Hiking Safety

While natural hazards are present in Bruce Peninsula National Park, the risk of injury can be minimized by taking reasonable precautions. Parks Canada provides information to help you prepare for your trip and evaluate potential safety hazards. Ultimately, your safety is your responsibility.

Drinking Water

Water in campground faucets is potable. Water from streams and lakes should be boiled for at least 5 minutes or filtered before drinking. Please use personal refillable water bottles rather than disposable bottles. There are no drinking water faucets in the backcountry.

Hiking Safety and Preparedness

Be Prepared
  • Check the weather forecast and be aware of sunset time.
  • Dress appropriately. Spring and fall can be surprisingly cool, especially along the coast. Pack rain gear and extra warm clothing.
  •  Proper hiking footwear is a MUST. Ankle injuries are common on the trail.
  • Ensure someone has your trip itinerary including route and expected return time.
  • Although cell phone coverage is not reliable in the park, it is still recommended that you bring your cell phone. Make sure it has a full charge and includes the park contact number 519-596-2702. Call 911 in an emergency.  
  • Always pack a first aid kit, headlamp/flash light, whistle, water and snacks.
  • There are no garbage cans in the backcountry or beyond the trail heads.  All garbage and belongings must come back with you so pack smart and avoid bringing unnecessary items.  
  • Bring navigation tools that you know how to use, including a map and compass. Electronic devices are handy but susceptible to power failure and poor reception.    
  • Familiarize yourself with a map of the area before you leave for your hike.
Stay on the Trail.

The most frequent distress call received by our public safety team is to assist hikers who are lost on the trail. The following tips will help you stay on track and enjoy your hike.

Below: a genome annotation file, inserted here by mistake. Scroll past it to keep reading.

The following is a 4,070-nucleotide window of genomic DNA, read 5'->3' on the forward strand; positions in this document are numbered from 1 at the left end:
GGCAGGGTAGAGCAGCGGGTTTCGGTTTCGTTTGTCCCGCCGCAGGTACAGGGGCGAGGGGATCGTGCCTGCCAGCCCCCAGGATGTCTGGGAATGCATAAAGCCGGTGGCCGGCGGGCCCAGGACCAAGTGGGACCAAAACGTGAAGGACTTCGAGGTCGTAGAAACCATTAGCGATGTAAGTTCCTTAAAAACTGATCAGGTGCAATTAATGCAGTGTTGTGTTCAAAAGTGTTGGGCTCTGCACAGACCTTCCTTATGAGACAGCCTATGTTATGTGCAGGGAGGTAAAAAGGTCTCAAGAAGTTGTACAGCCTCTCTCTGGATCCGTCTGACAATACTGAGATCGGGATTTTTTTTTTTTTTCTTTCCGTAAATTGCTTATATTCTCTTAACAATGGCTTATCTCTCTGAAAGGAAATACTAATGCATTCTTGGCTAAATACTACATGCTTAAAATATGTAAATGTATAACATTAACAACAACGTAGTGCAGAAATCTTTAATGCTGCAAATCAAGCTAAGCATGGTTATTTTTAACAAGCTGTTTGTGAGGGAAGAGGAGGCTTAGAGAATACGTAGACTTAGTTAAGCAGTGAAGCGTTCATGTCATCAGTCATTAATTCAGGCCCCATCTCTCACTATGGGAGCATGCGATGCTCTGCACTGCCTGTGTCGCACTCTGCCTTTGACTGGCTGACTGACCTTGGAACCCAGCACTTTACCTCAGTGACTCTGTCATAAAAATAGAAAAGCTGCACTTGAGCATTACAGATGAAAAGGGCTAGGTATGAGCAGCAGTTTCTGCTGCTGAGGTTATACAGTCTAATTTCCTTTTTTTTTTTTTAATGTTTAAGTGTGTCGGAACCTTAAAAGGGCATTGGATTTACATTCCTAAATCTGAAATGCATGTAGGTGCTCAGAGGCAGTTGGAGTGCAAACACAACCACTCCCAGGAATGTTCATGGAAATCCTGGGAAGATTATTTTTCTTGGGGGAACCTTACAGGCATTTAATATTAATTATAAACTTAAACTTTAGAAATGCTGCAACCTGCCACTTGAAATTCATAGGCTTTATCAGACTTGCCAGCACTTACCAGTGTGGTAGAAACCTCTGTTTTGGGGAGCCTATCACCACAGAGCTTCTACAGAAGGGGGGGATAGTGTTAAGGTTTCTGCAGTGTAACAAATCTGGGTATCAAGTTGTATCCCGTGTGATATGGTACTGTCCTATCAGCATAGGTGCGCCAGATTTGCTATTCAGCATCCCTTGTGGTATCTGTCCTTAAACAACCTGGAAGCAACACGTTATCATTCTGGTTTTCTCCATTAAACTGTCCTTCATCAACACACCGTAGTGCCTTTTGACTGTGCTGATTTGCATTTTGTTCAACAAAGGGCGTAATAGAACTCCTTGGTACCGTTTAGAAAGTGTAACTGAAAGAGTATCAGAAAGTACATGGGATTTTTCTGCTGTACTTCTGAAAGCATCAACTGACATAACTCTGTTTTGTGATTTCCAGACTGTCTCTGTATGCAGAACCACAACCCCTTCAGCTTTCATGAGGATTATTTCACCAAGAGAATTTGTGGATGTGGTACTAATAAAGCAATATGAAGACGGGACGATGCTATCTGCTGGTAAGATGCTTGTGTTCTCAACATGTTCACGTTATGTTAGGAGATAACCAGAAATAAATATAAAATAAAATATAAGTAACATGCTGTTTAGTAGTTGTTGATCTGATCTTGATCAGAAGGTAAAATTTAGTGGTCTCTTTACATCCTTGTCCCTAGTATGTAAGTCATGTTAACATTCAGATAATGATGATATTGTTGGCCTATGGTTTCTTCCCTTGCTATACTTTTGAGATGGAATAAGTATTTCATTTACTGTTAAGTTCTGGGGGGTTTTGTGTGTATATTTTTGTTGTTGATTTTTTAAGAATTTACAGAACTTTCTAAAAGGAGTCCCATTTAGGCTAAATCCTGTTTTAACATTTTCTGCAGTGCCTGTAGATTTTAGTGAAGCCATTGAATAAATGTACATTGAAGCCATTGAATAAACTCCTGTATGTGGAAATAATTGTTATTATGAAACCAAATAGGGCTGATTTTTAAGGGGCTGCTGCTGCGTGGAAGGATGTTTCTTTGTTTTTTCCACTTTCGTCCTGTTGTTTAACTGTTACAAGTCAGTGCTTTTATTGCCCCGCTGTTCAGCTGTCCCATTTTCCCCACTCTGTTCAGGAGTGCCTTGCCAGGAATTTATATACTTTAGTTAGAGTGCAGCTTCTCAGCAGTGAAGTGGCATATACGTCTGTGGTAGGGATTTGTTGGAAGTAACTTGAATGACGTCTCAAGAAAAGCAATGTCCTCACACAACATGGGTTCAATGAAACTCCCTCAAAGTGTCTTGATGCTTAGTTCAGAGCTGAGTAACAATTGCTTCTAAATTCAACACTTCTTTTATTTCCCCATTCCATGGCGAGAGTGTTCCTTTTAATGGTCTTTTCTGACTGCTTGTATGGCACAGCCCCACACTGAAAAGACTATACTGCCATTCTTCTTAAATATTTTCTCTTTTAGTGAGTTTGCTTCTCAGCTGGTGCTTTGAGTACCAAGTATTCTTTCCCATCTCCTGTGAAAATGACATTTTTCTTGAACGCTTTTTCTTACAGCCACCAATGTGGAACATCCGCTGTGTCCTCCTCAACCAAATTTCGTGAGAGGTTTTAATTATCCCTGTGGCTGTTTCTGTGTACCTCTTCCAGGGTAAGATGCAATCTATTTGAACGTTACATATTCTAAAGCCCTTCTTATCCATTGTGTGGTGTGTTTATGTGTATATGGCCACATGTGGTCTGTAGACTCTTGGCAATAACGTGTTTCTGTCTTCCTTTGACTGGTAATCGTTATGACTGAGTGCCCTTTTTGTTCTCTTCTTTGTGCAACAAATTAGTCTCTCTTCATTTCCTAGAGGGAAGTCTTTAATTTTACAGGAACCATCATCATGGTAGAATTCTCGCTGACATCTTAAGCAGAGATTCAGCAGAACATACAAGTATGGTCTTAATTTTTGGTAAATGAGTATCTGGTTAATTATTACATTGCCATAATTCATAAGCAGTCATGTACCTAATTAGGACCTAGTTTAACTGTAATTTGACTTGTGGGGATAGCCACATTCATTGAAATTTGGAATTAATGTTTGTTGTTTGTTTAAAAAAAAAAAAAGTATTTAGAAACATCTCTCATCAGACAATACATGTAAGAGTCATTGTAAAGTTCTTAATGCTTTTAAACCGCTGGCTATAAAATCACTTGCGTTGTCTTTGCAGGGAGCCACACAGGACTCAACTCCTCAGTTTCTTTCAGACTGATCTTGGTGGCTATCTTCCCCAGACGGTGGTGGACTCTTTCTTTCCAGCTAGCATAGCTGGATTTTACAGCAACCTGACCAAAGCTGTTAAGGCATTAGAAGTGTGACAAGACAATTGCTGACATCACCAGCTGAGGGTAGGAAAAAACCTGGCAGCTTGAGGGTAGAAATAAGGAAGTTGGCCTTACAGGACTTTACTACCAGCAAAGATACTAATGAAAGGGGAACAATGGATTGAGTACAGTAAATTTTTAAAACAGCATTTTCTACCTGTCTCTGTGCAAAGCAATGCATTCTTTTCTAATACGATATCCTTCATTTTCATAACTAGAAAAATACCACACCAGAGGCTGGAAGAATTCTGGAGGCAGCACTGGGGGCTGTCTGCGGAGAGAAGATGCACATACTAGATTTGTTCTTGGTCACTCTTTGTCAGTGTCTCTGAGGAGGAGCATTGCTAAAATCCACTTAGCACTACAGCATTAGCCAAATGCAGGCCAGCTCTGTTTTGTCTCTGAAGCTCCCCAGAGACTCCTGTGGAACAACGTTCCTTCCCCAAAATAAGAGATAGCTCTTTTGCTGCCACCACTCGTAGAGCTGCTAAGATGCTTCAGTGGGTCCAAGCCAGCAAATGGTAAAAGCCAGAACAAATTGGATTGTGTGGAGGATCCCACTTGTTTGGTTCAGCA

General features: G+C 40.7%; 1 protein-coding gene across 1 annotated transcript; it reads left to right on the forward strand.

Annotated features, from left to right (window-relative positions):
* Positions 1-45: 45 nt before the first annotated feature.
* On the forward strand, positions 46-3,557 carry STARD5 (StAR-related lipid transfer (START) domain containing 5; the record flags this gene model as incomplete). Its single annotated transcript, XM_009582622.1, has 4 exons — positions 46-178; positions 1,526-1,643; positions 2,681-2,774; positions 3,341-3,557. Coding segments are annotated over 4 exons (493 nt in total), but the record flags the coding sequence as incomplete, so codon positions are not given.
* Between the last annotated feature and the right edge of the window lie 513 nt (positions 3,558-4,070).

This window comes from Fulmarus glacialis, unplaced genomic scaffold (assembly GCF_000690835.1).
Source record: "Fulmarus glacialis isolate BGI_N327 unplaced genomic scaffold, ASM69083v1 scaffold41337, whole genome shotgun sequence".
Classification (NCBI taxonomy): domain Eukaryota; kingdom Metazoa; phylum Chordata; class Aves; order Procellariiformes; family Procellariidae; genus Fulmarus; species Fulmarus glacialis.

• Stay on the trail. It is much more difficult to navigate and locate you once you have left the trail.
  • Avoid hiking alone.
  • Don’t leave too late. Give yourself enough time to finish your hike before sunset.
  • Observe your surroundings. Pay attention to prominent landmarks and geographic features. Take pictures you can refer to later if you are unsure.  
  • Check your map often. Many incidents relate to hikers who have travelled too far in the wrong direction.
If you do get lost.
  • Stay calm.
  • Check for cell phone service. If you have coverage, stay where you are and call 911 (or the park number 519-596-2702). Make sure that you tell the dispatcher your cell phone number and where you think you are. Don’t continue walking until you have received instructions from park staff.
  • If you don’t have cell phone service retrace your steps until you find enough to call for help or you find the trail again. Pay attention to where you are walking when looking at your cell phone.
  • Rescuers can confirm your general location if you have a cell phone signal.

Accessing the Grotto from locations other than Cyprus Road

During the summer months the parking lot at Cyprus Lake campground fills to capacity daily, resulting in visitors being denied access. Although the Grotto is accessible using the Bruce Trail, these routes are extremely difficult and long. Visitors should consider the following before departing from the parking lots at either Little Cove or Halfway Log Dump.

  • Halfway Log Dump – Grotto is a difficult 6 km hike, including numerous steep inclines and descents, requiring at least 6 hours return for fit, equipped persons.
  • Little Cove – Grotto is a difficult 9.5 km hike that will take at least 8 hours return for fit, equipped persons.
  • There are no transportation services to shuttle you back to your vehicle, you must walk back the way you came.
  • It is not recommended to leave later than noon, to be sure you will arrive back before sunset. Lowlight on the trail increases the likelihood of injury and getting lost. 
  • The terrain is very rough in some sections, including steep inclines and large boulders.
  • Cell phone service is limited and non-existent in many areas.
  • There are no potable water sources or other services along the trail.
  • This route is recommended for experienced hikers only.